Double Blind follows three close friends and their circle through a year of extraordinary transformation. Set inLondon, Cap d'Antibes, Big Sur, and a rewilded corner of Sussex, this thrilling, ambitious novel is about the headlong pursuit of knowledge—for the purposes of pleasure, revelation, money, sanity, or survival—and the consequences of fleeing from what we know about others and ourselves.
When Olivia meets a new lover just as she is welcoming her best friend, Lucy, back from New York, her dedicated academic life expands precipitously. Her connection to Francis, a committed naturalist living off the grid, is immediate and startling. Eager to involve Lucy in her joy, Olivia introduces the two—but Lucy has received shocking news of her own that binds the trio unusually close. Over the months that follow, Lucy’s boss, Hunter, Olivia’s psychoanalyst parents, and a young man named Sebastian are pulled into the friends’ orbit, and not one of them will emerge unchanged.
Expansive, playful, and compassionate, Edward St. Aubyn's Double Blind investigates themes of inheritance, determinism, freedom, consciousness, and the stories we tell about ourselves. It is as compelling about ecology, psychoanalysis, genetics, and neuroscience as it is about love, fear, and courage. Most of all, it is a perfect expression of the interconnections it sets out to examine, and a moving evocation of an imagined world that is deeply intelligent, often tender, curious, and very much alive.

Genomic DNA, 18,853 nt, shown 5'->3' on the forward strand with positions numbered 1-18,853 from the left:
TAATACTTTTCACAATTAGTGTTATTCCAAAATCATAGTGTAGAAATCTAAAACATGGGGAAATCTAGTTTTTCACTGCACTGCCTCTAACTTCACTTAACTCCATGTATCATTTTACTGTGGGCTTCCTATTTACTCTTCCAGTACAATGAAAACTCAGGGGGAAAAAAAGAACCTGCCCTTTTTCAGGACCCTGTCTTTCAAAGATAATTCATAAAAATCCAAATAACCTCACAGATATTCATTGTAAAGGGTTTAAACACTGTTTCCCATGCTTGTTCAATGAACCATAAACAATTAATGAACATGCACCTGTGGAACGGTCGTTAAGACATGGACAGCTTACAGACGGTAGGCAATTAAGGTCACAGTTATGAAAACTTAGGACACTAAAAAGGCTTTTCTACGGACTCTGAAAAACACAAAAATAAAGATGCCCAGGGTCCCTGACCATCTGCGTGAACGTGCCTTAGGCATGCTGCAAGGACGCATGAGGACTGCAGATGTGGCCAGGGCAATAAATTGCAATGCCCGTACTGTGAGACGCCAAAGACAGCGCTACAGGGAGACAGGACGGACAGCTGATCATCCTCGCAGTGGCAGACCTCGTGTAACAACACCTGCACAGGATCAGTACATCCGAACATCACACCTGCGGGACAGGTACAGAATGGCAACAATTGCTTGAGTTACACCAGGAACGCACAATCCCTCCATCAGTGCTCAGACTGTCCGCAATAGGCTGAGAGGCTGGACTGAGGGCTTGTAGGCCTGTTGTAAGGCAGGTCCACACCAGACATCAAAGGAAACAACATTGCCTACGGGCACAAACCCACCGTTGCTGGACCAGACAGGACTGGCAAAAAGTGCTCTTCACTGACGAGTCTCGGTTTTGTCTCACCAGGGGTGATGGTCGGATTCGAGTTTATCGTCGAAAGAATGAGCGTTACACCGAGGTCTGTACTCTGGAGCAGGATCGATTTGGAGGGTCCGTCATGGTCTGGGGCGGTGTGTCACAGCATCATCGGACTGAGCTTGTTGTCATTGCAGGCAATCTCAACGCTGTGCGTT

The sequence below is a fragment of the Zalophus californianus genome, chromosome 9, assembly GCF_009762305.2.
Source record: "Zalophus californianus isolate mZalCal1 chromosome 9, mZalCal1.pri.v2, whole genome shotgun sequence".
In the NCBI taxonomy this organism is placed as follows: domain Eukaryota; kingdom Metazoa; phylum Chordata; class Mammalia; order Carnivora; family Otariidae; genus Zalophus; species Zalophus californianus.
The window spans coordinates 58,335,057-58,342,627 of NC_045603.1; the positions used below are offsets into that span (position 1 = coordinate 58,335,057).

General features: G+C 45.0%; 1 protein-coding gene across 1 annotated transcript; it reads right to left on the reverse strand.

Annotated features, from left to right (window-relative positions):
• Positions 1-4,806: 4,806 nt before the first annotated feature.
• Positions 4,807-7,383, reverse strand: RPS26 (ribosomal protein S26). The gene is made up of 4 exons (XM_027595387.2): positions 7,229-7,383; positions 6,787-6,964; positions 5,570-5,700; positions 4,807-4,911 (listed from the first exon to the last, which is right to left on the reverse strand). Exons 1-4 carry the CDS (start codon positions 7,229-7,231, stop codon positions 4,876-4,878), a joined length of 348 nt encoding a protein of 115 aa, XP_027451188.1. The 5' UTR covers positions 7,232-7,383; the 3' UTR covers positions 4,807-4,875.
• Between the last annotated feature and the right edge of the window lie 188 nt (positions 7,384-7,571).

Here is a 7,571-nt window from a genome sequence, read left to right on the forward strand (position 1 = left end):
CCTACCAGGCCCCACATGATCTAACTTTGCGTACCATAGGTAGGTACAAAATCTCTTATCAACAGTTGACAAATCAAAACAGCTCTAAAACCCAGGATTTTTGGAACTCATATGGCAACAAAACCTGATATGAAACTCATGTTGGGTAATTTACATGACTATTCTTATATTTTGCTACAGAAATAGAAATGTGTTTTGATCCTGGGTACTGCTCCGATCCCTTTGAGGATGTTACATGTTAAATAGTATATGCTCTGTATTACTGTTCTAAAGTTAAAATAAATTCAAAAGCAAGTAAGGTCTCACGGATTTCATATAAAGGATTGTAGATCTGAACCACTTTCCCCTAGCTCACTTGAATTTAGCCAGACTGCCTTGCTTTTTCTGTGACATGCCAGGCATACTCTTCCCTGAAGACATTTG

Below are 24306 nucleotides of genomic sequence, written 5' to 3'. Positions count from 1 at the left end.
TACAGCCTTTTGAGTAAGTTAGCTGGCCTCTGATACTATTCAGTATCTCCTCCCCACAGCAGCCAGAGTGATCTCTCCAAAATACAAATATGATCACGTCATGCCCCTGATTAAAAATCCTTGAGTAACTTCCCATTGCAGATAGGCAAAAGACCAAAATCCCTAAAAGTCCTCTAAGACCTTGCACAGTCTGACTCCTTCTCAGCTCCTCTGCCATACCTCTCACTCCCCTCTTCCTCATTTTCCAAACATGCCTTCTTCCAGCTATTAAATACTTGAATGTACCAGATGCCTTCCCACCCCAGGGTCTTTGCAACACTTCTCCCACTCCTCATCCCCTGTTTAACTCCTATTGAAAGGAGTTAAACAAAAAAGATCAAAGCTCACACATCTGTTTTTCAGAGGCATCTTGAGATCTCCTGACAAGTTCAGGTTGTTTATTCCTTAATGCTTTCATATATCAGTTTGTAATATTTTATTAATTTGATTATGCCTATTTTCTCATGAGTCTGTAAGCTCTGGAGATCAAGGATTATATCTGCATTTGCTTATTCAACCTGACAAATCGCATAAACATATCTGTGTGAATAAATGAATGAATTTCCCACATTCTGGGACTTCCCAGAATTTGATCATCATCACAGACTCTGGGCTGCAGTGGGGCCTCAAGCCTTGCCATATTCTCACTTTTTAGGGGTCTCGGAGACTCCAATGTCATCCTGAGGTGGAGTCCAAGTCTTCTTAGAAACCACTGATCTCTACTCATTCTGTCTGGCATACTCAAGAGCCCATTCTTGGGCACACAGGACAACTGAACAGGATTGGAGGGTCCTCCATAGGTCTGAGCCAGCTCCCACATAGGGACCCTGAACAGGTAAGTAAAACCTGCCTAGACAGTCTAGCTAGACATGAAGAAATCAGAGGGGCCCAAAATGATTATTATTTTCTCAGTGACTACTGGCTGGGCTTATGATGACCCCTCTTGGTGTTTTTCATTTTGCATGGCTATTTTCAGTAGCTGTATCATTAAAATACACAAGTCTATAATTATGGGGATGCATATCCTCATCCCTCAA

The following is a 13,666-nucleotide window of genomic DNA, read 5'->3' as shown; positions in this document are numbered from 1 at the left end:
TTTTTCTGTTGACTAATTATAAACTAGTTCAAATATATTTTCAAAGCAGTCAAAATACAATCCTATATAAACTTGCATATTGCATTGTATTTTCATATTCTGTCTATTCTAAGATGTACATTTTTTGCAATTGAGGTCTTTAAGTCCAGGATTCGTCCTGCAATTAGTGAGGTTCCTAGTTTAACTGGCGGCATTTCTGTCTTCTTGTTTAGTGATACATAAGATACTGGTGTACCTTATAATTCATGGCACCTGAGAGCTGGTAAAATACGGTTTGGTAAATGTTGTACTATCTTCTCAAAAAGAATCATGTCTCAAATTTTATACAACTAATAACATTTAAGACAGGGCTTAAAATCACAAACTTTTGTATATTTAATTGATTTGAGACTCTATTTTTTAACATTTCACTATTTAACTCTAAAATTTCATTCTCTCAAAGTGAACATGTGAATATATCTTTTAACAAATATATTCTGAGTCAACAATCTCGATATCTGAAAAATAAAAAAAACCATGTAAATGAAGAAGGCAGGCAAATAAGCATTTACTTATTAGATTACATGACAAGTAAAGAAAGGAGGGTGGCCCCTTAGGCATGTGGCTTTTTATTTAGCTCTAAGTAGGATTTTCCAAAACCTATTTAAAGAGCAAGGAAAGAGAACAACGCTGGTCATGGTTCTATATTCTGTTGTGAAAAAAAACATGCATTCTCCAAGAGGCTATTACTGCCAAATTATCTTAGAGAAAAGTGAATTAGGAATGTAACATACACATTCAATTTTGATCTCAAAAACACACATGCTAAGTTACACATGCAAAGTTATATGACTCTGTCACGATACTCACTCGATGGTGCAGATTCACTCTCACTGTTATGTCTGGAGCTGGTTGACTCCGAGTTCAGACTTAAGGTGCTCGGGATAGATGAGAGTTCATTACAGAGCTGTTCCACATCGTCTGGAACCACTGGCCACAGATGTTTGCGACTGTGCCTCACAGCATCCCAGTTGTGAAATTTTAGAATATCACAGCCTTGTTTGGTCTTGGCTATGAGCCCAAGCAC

“Double Blind is always interesting because St. Aubyn is exacting. He takes all of this book’s topics seriously; he distills them and gives them all a good shake . . . [Ian McEwan] isn’t the only novelist unafraid of serious thinking about technology and science."—Dwight Garner, The New York Times
"[St. Aubyn] has a way of dealing with heavyweight themes with bantam agility . . . [Double Blind] jabs and dances and dazzles as it manages the neat trick of turning such weighty topics as neuroscience, ecology, psychoanalysis, theology, oncology, and genetics into a sparkling entertainment that challenges as it delights . . . In this devourable novel, St. Aubyn is a wielder of diamond-sharp sentences that cut to the essences of family and love, friendship and rivalry, ambition and mortality.” —Mark Rozzo, Air Mail
"If, as Henry James said, the first duty of the novelist is to be interesting, he would be happy in St. Aubyn’s company. Double Blind is emotionally cogent and intellectually fascinating. There are reflections and conversations here which adroitly evoke those important intersections where science and our urgent contemporary concerns meet. I was gripped by it." —Ian McEwan
“I am incapable of reading Edward St. Aubyn's writing without perpetual gasps of astonishment and admiration at the craft of his sentences . . . How consciousness emerges; what genetics can tell us about our existence; the failure of the utopian hopes of genetics to explain everything as recently as twenty years ago--all of these things are alive in this novel of ideas, along with a deeply felt and moving story of human love and attachment.” —Adam Gopnik, author of A Thousand Small Sanities and Paris to the Moon